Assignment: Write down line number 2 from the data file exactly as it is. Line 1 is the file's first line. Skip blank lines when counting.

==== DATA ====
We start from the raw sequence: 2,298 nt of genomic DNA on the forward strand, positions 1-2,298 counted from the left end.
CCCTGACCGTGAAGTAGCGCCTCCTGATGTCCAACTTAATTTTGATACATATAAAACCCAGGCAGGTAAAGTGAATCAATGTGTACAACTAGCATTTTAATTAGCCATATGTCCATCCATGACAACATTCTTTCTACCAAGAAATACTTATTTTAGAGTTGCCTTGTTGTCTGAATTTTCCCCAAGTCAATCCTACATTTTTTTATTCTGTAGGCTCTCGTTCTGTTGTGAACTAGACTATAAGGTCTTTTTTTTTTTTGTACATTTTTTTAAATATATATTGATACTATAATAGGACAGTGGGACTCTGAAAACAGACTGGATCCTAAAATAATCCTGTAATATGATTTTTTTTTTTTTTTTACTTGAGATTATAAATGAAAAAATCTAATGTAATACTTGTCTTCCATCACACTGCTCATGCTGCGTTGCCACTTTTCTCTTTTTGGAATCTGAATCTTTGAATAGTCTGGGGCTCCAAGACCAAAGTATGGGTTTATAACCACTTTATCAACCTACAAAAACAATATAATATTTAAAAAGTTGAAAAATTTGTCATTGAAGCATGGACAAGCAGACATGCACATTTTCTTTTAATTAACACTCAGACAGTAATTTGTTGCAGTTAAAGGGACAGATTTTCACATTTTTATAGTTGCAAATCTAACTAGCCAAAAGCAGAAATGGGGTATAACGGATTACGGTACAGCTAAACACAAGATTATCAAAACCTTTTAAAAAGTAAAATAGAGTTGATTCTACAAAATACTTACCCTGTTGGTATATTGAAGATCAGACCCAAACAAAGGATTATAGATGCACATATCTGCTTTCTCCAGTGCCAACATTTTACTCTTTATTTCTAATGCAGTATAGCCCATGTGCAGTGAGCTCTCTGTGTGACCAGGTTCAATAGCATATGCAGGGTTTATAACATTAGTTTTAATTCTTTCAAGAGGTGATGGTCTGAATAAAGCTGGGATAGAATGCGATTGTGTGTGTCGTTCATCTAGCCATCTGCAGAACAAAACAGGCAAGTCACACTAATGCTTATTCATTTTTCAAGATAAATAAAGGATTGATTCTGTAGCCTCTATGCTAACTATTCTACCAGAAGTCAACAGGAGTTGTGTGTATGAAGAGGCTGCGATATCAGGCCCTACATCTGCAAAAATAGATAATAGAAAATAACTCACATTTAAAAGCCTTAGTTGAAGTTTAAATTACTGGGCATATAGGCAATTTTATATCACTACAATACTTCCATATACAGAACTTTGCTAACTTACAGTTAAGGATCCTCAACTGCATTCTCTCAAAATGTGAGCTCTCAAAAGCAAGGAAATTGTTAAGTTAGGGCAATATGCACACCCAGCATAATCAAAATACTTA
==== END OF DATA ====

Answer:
CCCTGACCGTGAAGTAGCGCCTCCTGATGTCCAACTTAATTTTGATACATATAAAACCCAGGCAGGTAAAGTGAATCAATGTGTACAACTAGCATTTTAATTAGCCATATGTCCATCCATGACAACATTCTTTCTACCAAGAAATACTTATTTTAGAGTTGCCTTGTTGTCTGAATTTTCCCCAAGTCAATCCTACATTTTTTTATTCTGTAGGCTCTCGTTCTGTTGTGAACTAGACTATAAGGTCTTTTTTTTTTTTGTACATTTTTTTAAATATATATTGATACTATAATAGGACAGTGGGACTCTGAAAACAGACTGGATCCTAAAATAATCCTGTAATATGATTTTTTTTTTTTTTTTACTTGAGATTATAAATGAAAAAATCTAATGTAATACTTGTCTTCCATCACACTGCTCATGCTGCGTTGCCACTTTTCTCTTTTTGGAATCTGAATCTTTGAATAGTCTGGGGCTCCAAGACCAAAGTATGGGTTTATAACCACTTTATCAACCTACAAAAACAATATAATATTTAAAAAGTTGAAAAATTTGTCATTGAAGCATGGACAAGCAGACATGCACATTTTCTTTTAATTAACACTCAGACAGTAATTTGTTGCAGTTAAAGGGACAGATTTTCACATTTTTATAGTTGCAAATCTAACTAGCCAAAAGCAGAAATGGGGTATAACGGATTACGGTACAGCTAAACACAAGATTATCAAAACCTTTTAAAAAGTAAAATAGAGTTGATTCTACAAAATACTTACCCTGTTGGTATATTGAAGATCAGACCCAAACAAAGGATTATAGATGCACATATCTGCTTTCTCCAGTGCCAACATTTTACTCTTTATTTCTAATGCAGTATAGCCCATGTGCAGTGAGCTCTCTGTGTGACCAGGTTCAATAGCATATGCAGGGTTTATAACATTAGTTTTAATTCTTTCAAGAGGTGATGGTCTGAATAAAGCTGGGATAGAATGCGATTGTGTGTGTCGTTCATCTAGCCATCTGCAGAACAAAACAGGCAAGTCACACTAATGCTTATTCATTTTTCAAGATAAATAAAGGATTGATTCTGTAGCCTCTATGCTAACTATTCTACCAGAAGTCAACAGGAGTTGTGTGTATGAAGAGGCTGCGATATCAGGCCCTACATCTGCAAAAATAGATAATAGAAAATAACTCACATTTAAAAGCCTTAGTTGAAGTTTAAATTACTGGGCATATAGGCAATTTTATATCACTACAATACTTCCATATACAGAACTTTGCTAACTTACAGTTAAGGATCCTCAACTGCATTCTCTCAAAATGTGAGCTCTCAAAAGCAAGGAAATTGTTAAGTTAGGGCAATATGCACACCCAGCATAATCAAAATACTTA